All That Glitters by Pearl Lowe
I never, to my knowledge, met Pearl Lowe – singer with Powder, partner of Danny Goffey out of Supergrass, scenester extraordinaire – but I don’t know how come. She reigned during Britpop, the ultimate envelope-opening attendee and party girl and photo-op. I was there, albeit, it transpires, behaving like something of a lightweight compared to what she, and Goffey, were getting up to with the Supregrass millions. Her book – a grimy flipside to Alex James’ Bit Of A Blur – is a confessional, the kind that often results from 12-step rehab, part of the process of cleaning up and making peace, in other words. As such, it’s an unforgiving portrait of the dangers of self-absorbed excess, as Lowe moves from coke to heroin, her addictive personality putting her in all sorts of scrapes, and costing her a bomb. (At one stage, she and Danny have to downsize from their Camden mansion, but they’re allright now.) She basically pulls the rug from under her archly-named band – who I don’t remember being much cop, and certainly not as “famous” as she paints them (it was she who was “famous”, or at least in certain North London circles and the pages of the boy-run music press) – and even after she’s cleaned up and gone healthy, the smack creeps back in to spoil everything. The Primrose Hill set go mostly unnamed – only Sean Pertwee gets a speaking role, and that’s because he tells her to stop drinking and drugging – but I understand she and Goffey have forsaken them anyway, and the book has led to her excommunication. They now live in the country, like Alex.
I enjoyed – if that’s the right word – the relentless spiral of drug-taking and child-ignoring. (Lowe would be the first to admit she’s been an absent mother to her kids, the eldest of whom, Daisy, 18, is showing her bosoms on the cover of some fashion mag currently, but you can’t help but tut as she abandons them to the nanny once again so she can chase the dragon with her junkie pals.) It’s not well-written in the sense that nobody is described apart from the author, and thus there’s little sense of the supporting cast being real (as I say, the Primrose Hill set are anonymous, except for Gavin Rossdale, father of her first child, who comes across as a nice chap, then a dick, but then he was married when the paternity question arose, belatedly). It’s all about Pearl. There’s little clue as to why she is so self-destructive (her parents seem normal, and supportive, always baby-sitting while Lowe is having her stomach pumped or she’s at a “health farm”). However, reading it, you do realise what a sanitised account one usually hears of Britpop. It’s to her credit that she’s revealed the darker underside.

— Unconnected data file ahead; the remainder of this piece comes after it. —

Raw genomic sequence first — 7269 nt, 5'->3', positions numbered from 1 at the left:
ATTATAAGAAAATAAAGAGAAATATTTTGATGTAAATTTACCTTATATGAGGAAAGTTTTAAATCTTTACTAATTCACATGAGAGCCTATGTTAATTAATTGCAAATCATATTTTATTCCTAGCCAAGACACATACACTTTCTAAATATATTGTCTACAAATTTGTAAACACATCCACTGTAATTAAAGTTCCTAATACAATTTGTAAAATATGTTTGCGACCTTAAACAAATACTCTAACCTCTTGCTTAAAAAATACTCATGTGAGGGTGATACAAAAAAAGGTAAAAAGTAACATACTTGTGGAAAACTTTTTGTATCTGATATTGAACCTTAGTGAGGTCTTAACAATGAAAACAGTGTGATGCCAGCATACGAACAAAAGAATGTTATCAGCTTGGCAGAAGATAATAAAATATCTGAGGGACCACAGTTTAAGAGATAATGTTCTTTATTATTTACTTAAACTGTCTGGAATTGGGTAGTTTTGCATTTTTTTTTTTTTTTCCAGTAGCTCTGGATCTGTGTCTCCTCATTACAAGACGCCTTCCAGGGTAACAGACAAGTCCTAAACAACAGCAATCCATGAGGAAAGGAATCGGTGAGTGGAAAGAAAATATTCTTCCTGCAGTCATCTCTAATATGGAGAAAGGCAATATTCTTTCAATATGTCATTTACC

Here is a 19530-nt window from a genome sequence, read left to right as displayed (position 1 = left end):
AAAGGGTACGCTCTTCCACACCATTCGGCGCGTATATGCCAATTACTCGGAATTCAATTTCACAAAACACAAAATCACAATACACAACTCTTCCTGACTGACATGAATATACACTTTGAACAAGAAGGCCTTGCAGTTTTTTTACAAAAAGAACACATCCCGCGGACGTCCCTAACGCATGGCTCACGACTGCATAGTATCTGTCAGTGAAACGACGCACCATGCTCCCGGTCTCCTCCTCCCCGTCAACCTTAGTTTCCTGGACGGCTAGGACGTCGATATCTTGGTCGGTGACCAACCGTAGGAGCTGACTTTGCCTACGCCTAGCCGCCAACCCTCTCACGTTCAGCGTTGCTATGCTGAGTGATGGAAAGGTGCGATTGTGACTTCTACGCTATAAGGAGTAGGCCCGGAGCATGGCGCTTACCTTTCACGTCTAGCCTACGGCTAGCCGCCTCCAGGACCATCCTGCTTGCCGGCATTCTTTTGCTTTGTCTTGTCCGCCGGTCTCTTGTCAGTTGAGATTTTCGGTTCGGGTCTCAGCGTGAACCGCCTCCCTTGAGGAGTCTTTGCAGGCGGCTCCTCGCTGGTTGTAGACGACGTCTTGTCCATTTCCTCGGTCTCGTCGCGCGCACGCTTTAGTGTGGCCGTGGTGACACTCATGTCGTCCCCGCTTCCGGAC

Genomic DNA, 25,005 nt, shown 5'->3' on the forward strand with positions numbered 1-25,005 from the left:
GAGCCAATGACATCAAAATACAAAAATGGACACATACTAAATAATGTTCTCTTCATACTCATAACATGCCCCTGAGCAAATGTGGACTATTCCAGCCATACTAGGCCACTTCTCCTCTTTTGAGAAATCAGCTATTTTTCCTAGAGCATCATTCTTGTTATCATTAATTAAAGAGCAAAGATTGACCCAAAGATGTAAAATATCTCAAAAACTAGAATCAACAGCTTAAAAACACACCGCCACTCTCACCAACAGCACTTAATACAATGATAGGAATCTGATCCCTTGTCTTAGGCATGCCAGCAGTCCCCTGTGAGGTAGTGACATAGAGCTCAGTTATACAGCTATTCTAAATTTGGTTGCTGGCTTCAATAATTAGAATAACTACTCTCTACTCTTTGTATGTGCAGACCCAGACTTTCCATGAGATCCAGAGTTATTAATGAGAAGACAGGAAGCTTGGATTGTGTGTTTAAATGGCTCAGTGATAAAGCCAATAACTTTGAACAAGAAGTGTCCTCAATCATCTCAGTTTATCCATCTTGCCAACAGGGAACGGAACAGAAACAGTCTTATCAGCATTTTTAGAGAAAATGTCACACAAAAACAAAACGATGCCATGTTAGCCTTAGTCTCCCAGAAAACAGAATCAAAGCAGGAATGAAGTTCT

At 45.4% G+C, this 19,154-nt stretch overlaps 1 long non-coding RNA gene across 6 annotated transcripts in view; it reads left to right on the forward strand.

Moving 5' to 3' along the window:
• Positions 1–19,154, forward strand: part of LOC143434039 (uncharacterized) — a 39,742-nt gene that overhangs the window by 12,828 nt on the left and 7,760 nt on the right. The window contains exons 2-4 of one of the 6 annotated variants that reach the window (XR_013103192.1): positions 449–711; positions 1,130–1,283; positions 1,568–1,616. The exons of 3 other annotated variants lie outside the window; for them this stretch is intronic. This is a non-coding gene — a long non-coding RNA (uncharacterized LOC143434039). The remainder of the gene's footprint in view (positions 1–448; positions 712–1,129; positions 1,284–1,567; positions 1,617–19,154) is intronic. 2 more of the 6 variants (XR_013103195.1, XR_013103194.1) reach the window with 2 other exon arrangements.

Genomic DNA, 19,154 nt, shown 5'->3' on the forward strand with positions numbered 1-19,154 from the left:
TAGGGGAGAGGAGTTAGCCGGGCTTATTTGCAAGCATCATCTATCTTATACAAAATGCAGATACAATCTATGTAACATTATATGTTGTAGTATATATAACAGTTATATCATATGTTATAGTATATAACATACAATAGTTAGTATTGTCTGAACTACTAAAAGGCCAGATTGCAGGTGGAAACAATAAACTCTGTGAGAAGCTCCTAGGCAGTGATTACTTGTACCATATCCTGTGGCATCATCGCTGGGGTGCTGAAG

I remember rumours of smack, but I never saw any. Certain members of certain bands clearly needed a more serious fix than a snifter off a toilet seat, and we now know that Brett Anderson and Justine Frischmann were among them. They either kept it well hidden, or I was too naive to see it. Anyway, Pearl and Danny survived intact, which is a good thing. Although he comes across as a very unhelpful boyfriend when Lowe’s struggling with her addiction – he seems to prefer her when she’s out of it, ie. having “fun”. I recommend the book only if you’re keen to make yourself feel better about your own occasional lapses into hedonism. Chances are, you’ve never taken coke in hospital just after giving birth, or ruined the white upholstery of a limo taking you to your smack dealer with a miscarriage, then wiped it down and gone back to the Ivy to resume dinner. Phew.